5 online security musts for churches and other religious organizations

Guard your flock

Online security is often hit-and-miss in most religious organizations. It’s been my experience that many religious organizations — at least the churches — are seriously lacking in the security department, and are often working on a mishmash of technology, which causes its own problems.

I don’t know if it’s the trusting nature of churches, or that most church staffs aren’t packed with a lot of tech-savvy folks, but online security never seems to be a top priority. In my experience, many religious organizations often don’t use things like secure passwords, website security or even multiple backups — let alone one backup — of important data. I imagine it’s this way for a lot of religious organizations: the staff is more focused on what their members need, not their IT systems. That means there are a few holes in their security that makes them vulnerable to outside attacks and interference.

It’s understandable: you want to focus on your members and community more than your computers.


But that doesn’t mean you can’t take a few simple steps to keep your information safe. So, here are a few online security must-dos for any religious organization to follow.

5 online security musts for churches and other religious organizations

These five online security musts will get your house in order and help you protect your religious organization’s website and your members’ data.

  1. Use complex passwords.

  2. Keep two separate backups of your data.

  3. Make sure you have admin level access to all online properties.

  4. Turn on two-factor authentication.

  5. Everything else.

Now that I have your attention, let’s dig in!

1. Use complex passwords

Your church or religious organization’s computer network is critical. This is where you keep your membership data, financial records and credit card numbers of many of your members. This is a prime target for identity thieves, and if your system gets hacked, the recovery can get complicated and expensive.

(Side note: Ask your business insurance provider about cyber insurance. You’ll need this if hackers ever break into your system. As my cybersecurity friends like to tell me, “Never think of it as “if you get hacked, but when you get hacked.” Cyber insurance will help you recover from data breaches and defray the costs of what could be an expensive process.)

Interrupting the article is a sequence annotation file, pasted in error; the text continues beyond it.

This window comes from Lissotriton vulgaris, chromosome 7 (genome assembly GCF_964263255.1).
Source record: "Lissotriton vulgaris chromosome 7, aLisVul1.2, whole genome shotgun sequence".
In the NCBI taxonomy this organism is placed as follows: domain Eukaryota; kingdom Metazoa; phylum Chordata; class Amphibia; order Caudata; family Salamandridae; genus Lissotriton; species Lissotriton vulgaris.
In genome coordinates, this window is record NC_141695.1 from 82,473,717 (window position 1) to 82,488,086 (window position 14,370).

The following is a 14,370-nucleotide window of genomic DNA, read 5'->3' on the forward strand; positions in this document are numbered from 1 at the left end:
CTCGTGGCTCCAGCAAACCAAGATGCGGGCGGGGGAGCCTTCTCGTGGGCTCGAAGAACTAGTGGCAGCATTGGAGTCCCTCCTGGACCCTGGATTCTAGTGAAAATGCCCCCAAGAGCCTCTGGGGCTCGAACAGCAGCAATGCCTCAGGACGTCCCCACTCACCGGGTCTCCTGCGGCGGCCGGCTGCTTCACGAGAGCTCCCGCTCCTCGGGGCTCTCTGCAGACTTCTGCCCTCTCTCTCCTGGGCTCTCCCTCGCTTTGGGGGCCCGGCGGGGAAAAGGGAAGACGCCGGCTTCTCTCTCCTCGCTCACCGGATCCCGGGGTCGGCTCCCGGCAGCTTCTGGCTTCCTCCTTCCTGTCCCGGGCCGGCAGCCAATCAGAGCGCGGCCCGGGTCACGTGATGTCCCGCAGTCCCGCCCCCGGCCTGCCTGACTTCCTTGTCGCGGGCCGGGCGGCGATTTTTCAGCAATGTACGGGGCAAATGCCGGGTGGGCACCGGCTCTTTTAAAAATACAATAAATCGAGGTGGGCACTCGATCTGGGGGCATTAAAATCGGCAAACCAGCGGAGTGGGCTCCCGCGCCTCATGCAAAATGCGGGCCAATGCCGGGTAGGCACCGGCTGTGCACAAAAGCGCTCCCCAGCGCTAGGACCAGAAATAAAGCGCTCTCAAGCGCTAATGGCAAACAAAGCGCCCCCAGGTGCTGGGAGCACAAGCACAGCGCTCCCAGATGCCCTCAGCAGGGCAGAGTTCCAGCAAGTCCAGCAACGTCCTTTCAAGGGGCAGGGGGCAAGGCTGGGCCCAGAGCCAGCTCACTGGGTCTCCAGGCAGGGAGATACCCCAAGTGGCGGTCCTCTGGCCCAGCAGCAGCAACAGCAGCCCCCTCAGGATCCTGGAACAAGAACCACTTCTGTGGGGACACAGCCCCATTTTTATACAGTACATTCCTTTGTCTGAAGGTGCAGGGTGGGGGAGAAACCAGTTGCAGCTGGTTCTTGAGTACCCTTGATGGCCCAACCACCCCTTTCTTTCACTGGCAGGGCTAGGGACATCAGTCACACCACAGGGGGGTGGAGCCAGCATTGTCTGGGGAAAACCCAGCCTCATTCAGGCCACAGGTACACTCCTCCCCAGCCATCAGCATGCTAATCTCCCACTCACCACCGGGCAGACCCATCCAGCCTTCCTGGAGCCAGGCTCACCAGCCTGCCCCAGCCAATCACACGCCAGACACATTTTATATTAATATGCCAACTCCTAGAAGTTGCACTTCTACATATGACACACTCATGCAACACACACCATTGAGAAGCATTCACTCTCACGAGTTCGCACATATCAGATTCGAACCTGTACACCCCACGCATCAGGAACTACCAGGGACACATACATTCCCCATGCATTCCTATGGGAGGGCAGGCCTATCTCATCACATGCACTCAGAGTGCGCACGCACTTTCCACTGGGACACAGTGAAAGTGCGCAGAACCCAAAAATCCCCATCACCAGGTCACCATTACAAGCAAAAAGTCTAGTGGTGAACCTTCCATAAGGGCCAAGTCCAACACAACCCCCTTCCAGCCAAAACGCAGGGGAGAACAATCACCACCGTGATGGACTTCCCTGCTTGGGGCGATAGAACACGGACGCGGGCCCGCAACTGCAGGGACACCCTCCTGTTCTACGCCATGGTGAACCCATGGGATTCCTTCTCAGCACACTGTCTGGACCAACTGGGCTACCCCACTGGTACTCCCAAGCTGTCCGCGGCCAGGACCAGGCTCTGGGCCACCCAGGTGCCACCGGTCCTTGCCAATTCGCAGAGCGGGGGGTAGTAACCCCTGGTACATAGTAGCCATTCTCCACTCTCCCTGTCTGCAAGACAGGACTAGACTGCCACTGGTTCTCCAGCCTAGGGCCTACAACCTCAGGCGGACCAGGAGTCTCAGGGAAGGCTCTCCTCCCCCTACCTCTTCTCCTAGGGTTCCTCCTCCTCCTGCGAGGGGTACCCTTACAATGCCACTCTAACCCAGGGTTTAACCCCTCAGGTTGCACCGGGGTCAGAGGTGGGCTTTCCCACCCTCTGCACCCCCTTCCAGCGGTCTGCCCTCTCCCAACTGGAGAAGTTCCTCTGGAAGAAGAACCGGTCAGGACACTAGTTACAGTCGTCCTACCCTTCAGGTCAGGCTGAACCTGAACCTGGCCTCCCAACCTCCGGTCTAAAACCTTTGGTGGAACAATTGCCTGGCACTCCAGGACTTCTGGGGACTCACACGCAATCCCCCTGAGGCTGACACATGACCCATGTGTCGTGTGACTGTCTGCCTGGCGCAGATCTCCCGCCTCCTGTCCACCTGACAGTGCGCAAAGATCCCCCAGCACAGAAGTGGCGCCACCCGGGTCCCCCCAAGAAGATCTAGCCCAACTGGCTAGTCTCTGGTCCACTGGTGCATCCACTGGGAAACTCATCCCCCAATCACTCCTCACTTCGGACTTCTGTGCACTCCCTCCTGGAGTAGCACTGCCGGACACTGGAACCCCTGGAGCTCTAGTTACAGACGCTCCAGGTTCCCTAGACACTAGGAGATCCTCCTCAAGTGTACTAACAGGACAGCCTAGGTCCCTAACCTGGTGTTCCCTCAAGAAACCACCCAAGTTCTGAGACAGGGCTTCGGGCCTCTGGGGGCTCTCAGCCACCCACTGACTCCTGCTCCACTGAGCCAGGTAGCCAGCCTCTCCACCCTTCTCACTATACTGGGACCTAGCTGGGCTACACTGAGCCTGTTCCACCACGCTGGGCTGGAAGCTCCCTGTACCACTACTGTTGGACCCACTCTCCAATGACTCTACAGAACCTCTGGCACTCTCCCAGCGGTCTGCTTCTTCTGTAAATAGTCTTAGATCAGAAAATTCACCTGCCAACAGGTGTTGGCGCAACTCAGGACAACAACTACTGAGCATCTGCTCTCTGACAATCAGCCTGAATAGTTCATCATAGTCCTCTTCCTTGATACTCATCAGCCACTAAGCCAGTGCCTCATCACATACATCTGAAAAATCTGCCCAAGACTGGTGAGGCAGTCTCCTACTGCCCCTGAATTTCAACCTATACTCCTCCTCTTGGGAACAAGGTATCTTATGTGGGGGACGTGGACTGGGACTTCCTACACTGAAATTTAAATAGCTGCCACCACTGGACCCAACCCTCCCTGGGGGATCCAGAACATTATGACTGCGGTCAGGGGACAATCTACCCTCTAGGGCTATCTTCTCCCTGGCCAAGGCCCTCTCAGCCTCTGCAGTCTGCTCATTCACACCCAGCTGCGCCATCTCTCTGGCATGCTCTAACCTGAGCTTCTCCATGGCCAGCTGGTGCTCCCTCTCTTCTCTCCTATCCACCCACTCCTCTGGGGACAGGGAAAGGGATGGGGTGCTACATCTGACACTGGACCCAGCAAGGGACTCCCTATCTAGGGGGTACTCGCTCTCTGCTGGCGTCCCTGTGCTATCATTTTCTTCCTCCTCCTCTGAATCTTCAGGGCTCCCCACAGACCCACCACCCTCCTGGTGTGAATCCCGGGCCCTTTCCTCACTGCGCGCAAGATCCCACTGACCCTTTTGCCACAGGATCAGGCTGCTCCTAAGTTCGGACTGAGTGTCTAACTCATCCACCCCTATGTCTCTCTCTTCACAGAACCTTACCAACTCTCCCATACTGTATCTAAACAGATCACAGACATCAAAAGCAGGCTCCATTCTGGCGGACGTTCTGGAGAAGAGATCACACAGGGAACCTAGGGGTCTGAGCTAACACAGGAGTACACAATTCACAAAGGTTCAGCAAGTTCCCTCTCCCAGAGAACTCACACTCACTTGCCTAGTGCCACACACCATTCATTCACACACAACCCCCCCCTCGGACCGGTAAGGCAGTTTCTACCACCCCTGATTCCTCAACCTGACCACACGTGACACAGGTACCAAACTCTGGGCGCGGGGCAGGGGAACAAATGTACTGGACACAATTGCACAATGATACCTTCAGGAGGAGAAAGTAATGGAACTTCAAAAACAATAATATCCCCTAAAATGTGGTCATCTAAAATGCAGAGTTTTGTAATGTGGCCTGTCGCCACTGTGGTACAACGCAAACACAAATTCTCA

Many people will use a password they think is secure, like their kids’ names, anniversary or even a pet’s name. But a semi-competent criminal can figure those out by looking at your staff’s Facebook profiles.

Other people will try to be tricky and use a password like p@ssword1. (Hint: It’s not tricky. Don’t bother.)

Church Online Security Characters

For any password situation, you need to use complex passwords. In some cases, that can be a password like xbwMmh$RX44tp4,C9Vv+, but you don’t actually need anything that complicated. In fact, the guy who actually invented these “mash the keyboard” passwords recommends against using them.

Instead, you can use passwords made up of three or four unrelated words, like statue-syllabic-biceps-north. These are just as effective as the garbled password, but they’re easier to remember, plus you’re less likely to make a typo when you enter it.

If a hacker was to use cracking software on a complex password on your church’s website, it can take them thousands of centuries to do it. You’ll probably have upgraded your system before then.

Finally, get a password vault like 1Password or LastPass so you never have to remember your passwords at all. Both store your passwords, work on all laptops, tablets and phones, and you can even install extensions into your favorite web browser for quick online access. Plus, the vaults can generate random passwords which are nearly impossible to break.

2. Keep two separate backups of your data

Protecting and backing up your site’s data is a critical step in managing your church or religious organization’s online security. This is because you can lose data for any number of reasons: theft, fire, flood, lightning or just good old-fashioned hard drive failure.

The average hard drive has a lifespan of five to seven years, and if you’re still using a big CRT monitor and tower computer under the desk, you’re overdue for a catastrophic failure. As it is, a hard drive can fail for any number of reasons, so it always pays to keep daily and weekly backup copies of your data.

To start with, buy a portable USB hard drive that holds at least 2 TB (terabytes). They’re a little bigger than a smartphone and usually cost less than $100. Plug that into your computer, and let it do its thing. (If you have a Mac, run Time Machine for backups. If you run Windows, use File History). Keep it plugged in at all times, because it will back up your data on a regular basis.

Second, use an online backup system like Apple’s iCloud, Dropbox, Box, Google Drive or any other cloud storage system that synchronizes your data over the internet.

This is important because if you ever lose your portable drive, you still haven’t lost your data.


It lives in the cloud, and can be accessed once you get your new computer up and running. (By the way, one of the benefits of using a password vault is that when you get a new computer, you can download the vault, log in with your credentials and your old passwords will be loaded onto your new computer.)

Editor’s note: GoDaddy’s Website Backup can give you all the protection you need without any legwork on your part. This service will help keep your data safe when servers crash, hackers attack, and malware makes the rounds.

If you would like a third backup, get a wireless backup system that will backup your data over WiFi. I use the Apple 3TB WiFi tower, and it syncs all the data on my hard drive several times a day. Even if I forget to plug in my portable drive, my tower still has everything on it.

Related: 10 cloud security tips from the hosting experts

3. Make sure YOU have admin level access to all online properties